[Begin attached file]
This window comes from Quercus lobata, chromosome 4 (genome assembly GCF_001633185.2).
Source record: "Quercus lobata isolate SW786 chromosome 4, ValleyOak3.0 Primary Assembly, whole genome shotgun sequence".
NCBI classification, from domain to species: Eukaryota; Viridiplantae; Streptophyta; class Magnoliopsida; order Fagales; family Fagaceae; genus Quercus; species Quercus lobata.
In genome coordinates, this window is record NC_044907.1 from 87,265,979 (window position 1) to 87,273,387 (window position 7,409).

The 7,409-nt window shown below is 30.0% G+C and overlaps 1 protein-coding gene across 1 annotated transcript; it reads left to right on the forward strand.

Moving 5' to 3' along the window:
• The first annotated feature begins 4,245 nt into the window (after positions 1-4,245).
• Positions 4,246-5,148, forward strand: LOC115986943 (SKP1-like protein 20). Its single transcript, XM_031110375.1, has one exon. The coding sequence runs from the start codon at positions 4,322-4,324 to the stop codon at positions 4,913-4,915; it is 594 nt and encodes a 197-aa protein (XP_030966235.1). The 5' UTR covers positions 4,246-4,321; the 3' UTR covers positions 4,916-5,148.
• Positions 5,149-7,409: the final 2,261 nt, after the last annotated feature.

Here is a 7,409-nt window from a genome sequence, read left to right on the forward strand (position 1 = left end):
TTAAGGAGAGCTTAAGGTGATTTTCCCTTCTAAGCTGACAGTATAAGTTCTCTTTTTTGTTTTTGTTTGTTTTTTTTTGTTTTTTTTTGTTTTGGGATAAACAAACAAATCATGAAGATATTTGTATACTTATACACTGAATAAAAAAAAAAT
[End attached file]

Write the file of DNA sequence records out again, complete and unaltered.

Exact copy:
This window comes from Quercus lobata, chromosome 4 (genome assembly GCF_001633185.2).
Source record: "Quercus lobata isolate SW786 chromosome 4, ValleyOak3.0 Primary Assembly, whole genome shotgun sequence".
NCBI classification, from domain to species: Eukaryota; Viridiplantae; Streptophyta; class Magnoliopsida; order Fagales; family Fagaceae; genus Quercus; species Quercus lobata.
In genome coordinates, this window is record NC_044907.1 from 87,265,979 (window position 1) to 87,273,387 (window position 7,409).

The 7,409-nt window shown below is 30.0% G+C and overlaps 1 protein-coding gene across 1 annotated transcript; it reads left to right on the forward strand.

Moving 5' to 3' along the window:
• The first annotated feature begins 4,245 nt into the window (after positions 1-4,245).
• Positions 4,246-5,148, forward strand: LOC115986943 (SKP1-like protein 20). Its single transcript, XM_031110375.1, has one exon. The coding sequence runs from the start codon at positions 4,322-4,324 to the stop codon at positions 4,913-4,915; it is 594 nt and encodes a 197-aa protein (XP_030966235.1). The 5' UTR covers positions 4,246-4,321; the 3' UTR covers positions 4,916-5,148.
• Positions 5,149-7,409: the final 2,261 nt, after the last annotated feature.

Here is a 7,409-nt window from a genome sequence, read left to right on the forward strand (position 1 = left end):
TTAAGGAGAGCTTAAGGTGATTTTCCCTTCTAAGCTGACAGTATAAGTTCTCTTTTTTGTTTTTGTTTGTTTTTTTTTGTTTTTTTTTGTTTTGGGATAAACAAACAAATCATGAAGATATTTGTATACTTATACACTGAATAAAAAAAAAAT